WIU Students Study 'Happiest Place on Earth'
Disney World isn’t just a vacation destination. Some students from Western Illinois University will be visiting the amusement parks to satisfy a class requirement.
Western’s eight week course, Disney World Communication Culture focuses on Disney's corporate communication structure, procedures and practices. The class culminates with a week long trip to Walt Disney World in Florida.
“We’ve learned about it in the books and that’s fantastic. But let’s go down and do what’s basically a large scale research project,” Zanolla said.
The week-long Disney World trip has a $1,800 price tag for students. The cost covers passes to all of Disney’s parks, along with lodging, meals and transportation to and from the airport in Florida. Students do have to pay for their airplane ticket out of pocket.
Zanolla said the students have free time every evening. But he said the trip isn’t a vacation.
“So we have pretty good, long 12 hour days,” Zanolla said. “It’s a location most people probably wouldn’t think about learning. You think about going to the Disney parks, and it’s ‘I’m going to get pictures with Mickey and the princesses. I’m going to go on roller coasters and I’m going to eat ice cream bars’ and that stuff is all part of it. But the idea is to understand how much of it goes into all of those things happening very intentionally as a culture and so that’s what I want them to look at and hopefully open their eyes to.”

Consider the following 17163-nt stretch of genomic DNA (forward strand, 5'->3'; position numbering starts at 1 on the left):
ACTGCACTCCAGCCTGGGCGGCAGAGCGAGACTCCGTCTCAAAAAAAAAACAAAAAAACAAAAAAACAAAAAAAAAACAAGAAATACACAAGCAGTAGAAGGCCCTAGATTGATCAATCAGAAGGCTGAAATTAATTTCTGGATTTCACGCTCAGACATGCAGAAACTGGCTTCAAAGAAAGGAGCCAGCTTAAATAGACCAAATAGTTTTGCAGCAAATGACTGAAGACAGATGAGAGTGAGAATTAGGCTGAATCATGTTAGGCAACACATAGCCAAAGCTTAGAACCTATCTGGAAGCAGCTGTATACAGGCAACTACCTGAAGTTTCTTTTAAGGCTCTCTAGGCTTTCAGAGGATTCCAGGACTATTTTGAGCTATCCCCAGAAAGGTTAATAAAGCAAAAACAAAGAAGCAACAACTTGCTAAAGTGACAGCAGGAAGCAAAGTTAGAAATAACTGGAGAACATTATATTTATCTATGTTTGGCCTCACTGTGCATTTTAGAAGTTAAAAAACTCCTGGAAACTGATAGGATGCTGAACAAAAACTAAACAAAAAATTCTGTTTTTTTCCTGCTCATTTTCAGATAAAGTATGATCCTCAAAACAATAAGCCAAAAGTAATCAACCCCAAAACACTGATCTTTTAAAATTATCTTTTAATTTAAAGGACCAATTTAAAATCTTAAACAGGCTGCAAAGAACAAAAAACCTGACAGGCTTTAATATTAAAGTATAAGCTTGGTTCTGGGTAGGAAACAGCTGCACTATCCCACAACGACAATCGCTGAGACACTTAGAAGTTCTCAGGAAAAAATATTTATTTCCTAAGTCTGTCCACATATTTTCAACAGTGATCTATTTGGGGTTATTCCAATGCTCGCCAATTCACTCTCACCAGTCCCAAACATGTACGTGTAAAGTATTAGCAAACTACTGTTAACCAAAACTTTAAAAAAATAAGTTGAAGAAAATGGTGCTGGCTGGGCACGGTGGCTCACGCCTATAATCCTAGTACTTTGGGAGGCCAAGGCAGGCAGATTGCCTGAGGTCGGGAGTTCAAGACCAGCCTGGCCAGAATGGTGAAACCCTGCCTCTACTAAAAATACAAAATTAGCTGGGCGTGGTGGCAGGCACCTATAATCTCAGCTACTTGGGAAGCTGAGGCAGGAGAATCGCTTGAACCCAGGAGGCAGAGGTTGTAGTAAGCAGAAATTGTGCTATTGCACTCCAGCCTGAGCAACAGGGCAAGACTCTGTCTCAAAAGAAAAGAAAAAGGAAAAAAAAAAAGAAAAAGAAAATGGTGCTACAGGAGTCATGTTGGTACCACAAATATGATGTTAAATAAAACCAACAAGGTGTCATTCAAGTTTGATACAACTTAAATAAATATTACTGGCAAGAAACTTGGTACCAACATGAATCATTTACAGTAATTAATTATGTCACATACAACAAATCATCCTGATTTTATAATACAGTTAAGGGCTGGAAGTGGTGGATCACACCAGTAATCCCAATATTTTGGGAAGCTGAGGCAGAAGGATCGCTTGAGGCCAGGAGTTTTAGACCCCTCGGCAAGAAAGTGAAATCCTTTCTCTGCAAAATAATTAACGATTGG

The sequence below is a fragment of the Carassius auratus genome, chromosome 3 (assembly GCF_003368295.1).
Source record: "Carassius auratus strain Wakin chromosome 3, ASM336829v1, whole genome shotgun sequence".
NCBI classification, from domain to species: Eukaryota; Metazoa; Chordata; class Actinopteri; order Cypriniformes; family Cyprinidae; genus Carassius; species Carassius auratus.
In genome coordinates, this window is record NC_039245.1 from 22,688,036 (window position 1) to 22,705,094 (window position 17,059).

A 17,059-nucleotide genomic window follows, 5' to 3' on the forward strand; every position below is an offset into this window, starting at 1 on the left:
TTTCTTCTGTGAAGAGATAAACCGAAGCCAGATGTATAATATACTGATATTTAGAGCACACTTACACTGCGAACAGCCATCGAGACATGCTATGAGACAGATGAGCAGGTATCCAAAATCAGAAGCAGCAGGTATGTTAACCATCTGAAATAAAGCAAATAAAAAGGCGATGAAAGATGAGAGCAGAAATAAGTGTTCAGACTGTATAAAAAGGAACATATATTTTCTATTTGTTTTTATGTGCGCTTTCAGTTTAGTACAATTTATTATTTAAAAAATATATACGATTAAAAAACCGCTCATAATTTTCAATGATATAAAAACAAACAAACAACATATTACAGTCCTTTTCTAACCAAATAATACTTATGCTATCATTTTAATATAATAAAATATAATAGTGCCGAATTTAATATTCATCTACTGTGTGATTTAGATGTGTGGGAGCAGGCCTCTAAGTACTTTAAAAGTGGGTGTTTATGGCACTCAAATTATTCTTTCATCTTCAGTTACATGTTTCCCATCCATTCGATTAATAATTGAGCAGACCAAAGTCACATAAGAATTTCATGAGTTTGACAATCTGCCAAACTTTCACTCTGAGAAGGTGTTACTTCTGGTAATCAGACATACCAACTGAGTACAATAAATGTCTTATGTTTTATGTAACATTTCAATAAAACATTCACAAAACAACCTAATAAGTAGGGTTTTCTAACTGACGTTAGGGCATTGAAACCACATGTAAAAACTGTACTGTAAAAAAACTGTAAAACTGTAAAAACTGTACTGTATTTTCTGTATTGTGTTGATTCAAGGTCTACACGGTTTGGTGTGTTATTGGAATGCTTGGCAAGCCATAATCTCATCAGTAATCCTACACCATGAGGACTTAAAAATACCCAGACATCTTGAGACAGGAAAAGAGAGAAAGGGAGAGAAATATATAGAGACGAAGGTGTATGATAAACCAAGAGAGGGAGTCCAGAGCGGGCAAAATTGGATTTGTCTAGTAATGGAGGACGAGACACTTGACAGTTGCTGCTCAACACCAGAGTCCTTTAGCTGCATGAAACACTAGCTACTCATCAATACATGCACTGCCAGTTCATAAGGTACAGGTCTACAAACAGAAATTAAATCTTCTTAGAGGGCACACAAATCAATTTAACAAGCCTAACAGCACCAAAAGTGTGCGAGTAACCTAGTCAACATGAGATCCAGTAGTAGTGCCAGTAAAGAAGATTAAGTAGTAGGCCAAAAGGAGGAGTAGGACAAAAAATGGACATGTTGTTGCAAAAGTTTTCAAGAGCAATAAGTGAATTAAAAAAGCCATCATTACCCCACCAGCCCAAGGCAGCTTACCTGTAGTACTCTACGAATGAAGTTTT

The elective course was first offered as a class in the WIU Honor’s Program and is now housed within Western’s Department of Communication. Zanolla says the class’ typical enrollment is about a dozen students including not only communication majors and Disney fans but also those majoring in hospitality or tourism.
“It’s interesting for the students to learn that if that's a company they’re interested in working with you don’t just have to wear mouse ears and want to work at a theme park. You have so many other opportunities at a company that big,” Zanolla said.
Western Illinois is the only university to offer a class that focuses on Disney’s communication culture. Many universities and colleges have Disney courses focusing on the film division. But Zanolla said he believes Disney can be an educational resource for more than media studies.
“We are really in an experiential learning phase. I think people are starting to understand that college students learn a lot better if they can experience and they can get their hands around whatever it is that they’re learning, said Zanolla. “The on campus learning combined with the travel learning is just a top notch experience.”
In past years, the trip to Disney has coincided with Western’s spring break. This year the class will be offered earlier in the year so students will visit Disney World in January when Zanolla says the parks should be less crowded.